The third part of my new book “Beyond Title IX: The Cultural Laments of Women’s Sports” deals with what I refer to as the “representation obsessions” of so-called women’s sports advocates, and the portrayal of female athletes in the media.
When women athletes pose suggestively in magazines, with or without clothing, some of these ultra-feminist “sport media scholars” sound like your grouchy Aunt Betty. One such “expert,” espnW adviser Mary Jo Kane, is convinced that a 2010 Sports Illustrated Olympic preview cover photo of Lindsey Vonn etches out the shape of a male penis and somehow this is being done to objectify women athletes. I wrote:
“Now, I’m like a lot of Americans in that I don’t watch skiing except every four years at the Olympics. All I know about kinesiology is that it is the scientific study of human movement, a field in which Kane is a trained academic and a former department head.
“But as Vonn and other skiers flew down the Olympic courses of Whistler, all of them – female and male – were crouched just as she had been for Sports Illustrated with, to paraphrase Kane, their posteriors protruding and backsides arched. This was the gender-neutral, aerodynamically correct expression of the sport.
“This probably didn’t occur to Kane, who might as well have been Whistler’s Mother, feverishly imagining sexually incorrect poses whenever a female athlete is involved. Her reaction was not surprising, but hardly empirical.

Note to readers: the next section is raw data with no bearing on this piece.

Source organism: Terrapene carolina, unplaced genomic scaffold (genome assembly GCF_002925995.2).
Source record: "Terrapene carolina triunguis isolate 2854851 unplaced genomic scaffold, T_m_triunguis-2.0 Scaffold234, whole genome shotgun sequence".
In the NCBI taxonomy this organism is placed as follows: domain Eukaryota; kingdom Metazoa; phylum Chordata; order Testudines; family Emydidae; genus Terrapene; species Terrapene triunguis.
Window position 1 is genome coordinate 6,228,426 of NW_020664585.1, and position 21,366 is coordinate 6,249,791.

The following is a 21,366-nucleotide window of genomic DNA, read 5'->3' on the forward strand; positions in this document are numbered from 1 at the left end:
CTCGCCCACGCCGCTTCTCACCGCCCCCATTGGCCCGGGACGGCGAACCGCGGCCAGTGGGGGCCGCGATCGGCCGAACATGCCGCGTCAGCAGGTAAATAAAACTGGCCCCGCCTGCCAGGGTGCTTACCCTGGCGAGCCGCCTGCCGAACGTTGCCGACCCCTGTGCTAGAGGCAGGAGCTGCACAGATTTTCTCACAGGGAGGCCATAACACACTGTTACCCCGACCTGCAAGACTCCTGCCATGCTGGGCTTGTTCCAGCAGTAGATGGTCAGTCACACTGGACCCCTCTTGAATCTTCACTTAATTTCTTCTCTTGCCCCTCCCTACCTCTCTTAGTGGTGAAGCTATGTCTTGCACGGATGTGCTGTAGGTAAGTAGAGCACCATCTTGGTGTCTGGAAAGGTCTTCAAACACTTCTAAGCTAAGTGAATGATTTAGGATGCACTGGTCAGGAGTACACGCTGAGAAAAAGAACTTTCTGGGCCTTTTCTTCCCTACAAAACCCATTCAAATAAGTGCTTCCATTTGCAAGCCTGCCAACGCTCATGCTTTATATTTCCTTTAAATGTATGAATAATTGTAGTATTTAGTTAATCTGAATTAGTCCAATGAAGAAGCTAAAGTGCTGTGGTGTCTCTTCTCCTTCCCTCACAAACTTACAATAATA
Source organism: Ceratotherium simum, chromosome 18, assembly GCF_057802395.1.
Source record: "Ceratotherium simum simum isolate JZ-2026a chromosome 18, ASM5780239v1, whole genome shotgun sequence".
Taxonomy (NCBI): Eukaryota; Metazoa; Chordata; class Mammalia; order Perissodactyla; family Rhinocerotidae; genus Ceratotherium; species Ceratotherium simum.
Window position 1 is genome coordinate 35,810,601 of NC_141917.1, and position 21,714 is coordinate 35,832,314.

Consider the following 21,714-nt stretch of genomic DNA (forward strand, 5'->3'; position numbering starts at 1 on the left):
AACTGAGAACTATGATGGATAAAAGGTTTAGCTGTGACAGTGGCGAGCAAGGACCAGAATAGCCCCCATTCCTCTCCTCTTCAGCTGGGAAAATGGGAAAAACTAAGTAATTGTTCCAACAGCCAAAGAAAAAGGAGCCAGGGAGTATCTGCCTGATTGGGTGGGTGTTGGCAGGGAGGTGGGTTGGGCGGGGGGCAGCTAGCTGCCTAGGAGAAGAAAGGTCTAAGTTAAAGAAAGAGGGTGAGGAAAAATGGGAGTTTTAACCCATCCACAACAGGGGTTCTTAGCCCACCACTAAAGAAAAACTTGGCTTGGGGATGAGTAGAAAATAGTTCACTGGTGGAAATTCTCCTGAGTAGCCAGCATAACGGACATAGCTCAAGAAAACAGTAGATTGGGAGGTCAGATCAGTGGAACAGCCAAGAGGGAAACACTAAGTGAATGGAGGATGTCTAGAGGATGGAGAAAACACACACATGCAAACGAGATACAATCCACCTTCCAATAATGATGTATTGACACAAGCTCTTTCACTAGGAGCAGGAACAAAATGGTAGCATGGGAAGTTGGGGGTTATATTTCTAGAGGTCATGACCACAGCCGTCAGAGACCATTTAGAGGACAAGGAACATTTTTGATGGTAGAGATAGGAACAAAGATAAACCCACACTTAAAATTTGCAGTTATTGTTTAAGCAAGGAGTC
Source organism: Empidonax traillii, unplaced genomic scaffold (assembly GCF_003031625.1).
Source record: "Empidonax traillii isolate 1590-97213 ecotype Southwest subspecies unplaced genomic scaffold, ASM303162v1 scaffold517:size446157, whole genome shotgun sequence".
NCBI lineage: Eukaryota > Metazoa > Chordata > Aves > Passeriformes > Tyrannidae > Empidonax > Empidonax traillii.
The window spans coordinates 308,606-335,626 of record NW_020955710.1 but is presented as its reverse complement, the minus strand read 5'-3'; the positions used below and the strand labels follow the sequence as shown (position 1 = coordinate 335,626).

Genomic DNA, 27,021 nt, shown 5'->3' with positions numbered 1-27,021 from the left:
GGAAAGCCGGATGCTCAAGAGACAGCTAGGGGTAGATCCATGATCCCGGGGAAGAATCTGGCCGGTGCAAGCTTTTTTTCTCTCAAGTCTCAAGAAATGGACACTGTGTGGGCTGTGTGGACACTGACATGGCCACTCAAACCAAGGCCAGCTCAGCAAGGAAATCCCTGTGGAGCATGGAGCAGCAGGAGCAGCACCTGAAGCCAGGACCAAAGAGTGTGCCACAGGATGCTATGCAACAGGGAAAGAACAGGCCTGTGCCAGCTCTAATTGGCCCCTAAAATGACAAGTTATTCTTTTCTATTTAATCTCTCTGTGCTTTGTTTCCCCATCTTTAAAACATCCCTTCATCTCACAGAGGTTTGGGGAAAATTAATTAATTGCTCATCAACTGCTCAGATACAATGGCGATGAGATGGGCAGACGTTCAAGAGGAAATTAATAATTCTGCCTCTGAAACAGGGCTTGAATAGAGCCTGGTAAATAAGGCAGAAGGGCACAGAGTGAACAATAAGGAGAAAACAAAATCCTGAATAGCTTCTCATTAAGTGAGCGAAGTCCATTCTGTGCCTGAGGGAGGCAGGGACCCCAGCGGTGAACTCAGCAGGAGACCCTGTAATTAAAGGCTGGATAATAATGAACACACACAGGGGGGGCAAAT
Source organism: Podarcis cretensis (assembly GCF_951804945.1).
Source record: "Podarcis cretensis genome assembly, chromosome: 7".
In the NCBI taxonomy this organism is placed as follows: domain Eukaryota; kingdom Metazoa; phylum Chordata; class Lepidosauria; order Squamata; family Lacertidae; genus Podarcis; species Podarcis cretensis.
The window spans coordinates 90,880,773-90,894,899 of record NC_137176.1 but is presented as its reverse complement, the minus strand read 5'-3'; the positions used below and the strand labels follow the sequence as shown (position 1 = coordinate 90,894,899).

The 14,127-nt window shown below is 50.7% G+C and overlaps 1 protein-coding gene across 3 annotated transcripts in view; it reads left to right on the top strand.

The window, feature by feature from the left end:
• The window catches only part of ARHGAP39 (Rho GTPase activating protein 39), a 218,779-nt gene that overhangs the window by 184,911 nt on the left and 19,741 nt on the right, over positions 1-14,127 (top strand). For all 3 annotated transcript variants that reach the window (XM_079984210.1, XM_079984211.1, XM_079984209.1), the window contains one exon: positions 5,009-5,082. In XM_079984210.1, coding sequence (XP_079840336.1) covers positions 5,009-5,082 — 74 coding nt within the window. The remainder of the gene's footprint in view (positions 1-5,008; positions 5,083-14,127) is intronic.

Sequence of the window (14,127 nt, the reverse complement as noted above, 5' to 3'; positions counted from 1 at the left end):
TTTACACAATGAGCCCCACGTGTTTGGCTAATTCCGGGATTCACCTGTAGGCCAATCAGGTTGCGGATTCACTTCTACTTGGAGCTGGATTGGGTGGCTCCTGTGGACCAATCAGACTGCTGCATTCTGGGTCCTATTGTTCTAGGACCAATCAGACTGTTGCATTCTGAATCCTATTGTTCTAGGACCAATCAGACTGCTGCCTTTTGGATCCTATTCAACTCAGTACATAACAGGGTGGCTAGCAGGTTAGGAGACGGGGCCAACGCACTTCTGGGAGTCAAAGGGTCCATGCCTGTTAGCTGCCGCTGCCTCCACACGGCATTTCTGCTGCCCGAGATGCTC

“A male sportswriter friend said to me upon reading this excerpt: ‘Maybe my mind just isn’t dirty enough, but what does she see that I don’t?’
“When a strident academic feminist can detect the male sex organ in a photo of a female athlete, fully-attired in the regalia of her sport, and an average guy cannot, then it’s entirely fair to wonder what’s really on her brain.”
This is part of a larger argument that Kane and like-minded advocates make that women athletes are being duped into disrobing for men and to make themselves “heterosexy” for general public consumption.
When they’re not condemning grown-up female athletic champions like Brandi Chastain and Amy Acuff they’re blasting the media for portraying Candace Parker and Katarina Witt in traditionally feminine ways.
But this isn’t a gender thing, as male athletes like Mark Spitz, Shep Messing and David Beckham can attest. They’re in this part of the book, too.
In another chapter, I take issue with another “sport media scholar” who insists that media coverage of the feats of female athletes is worse than ever.
As I explain, women athletes in America are on television and enjoy more high-profile status now than at any previous time (magazine spreads aside), and that emerging forms of digital media will be a boon for coverage of their exploits.
On Tuesday I excerpted from the first part of the book, “The Paradox of Equality,” which delves into Title IX matters, and on Wednesday it was all about “Tales from the Pink Locker Room.” On Friday, I’ll introduce you to advocates who want to break down the lines of sex-segregated sports, all in the name of equality.
If you like what you’ve read here, or the sample that’s on Amazon, you can buy the whole book for $3.99. If you’re an Amazon Prime user, it’s yours for no cost. I’d be honored if you give it a read, and I’d love to know what you think.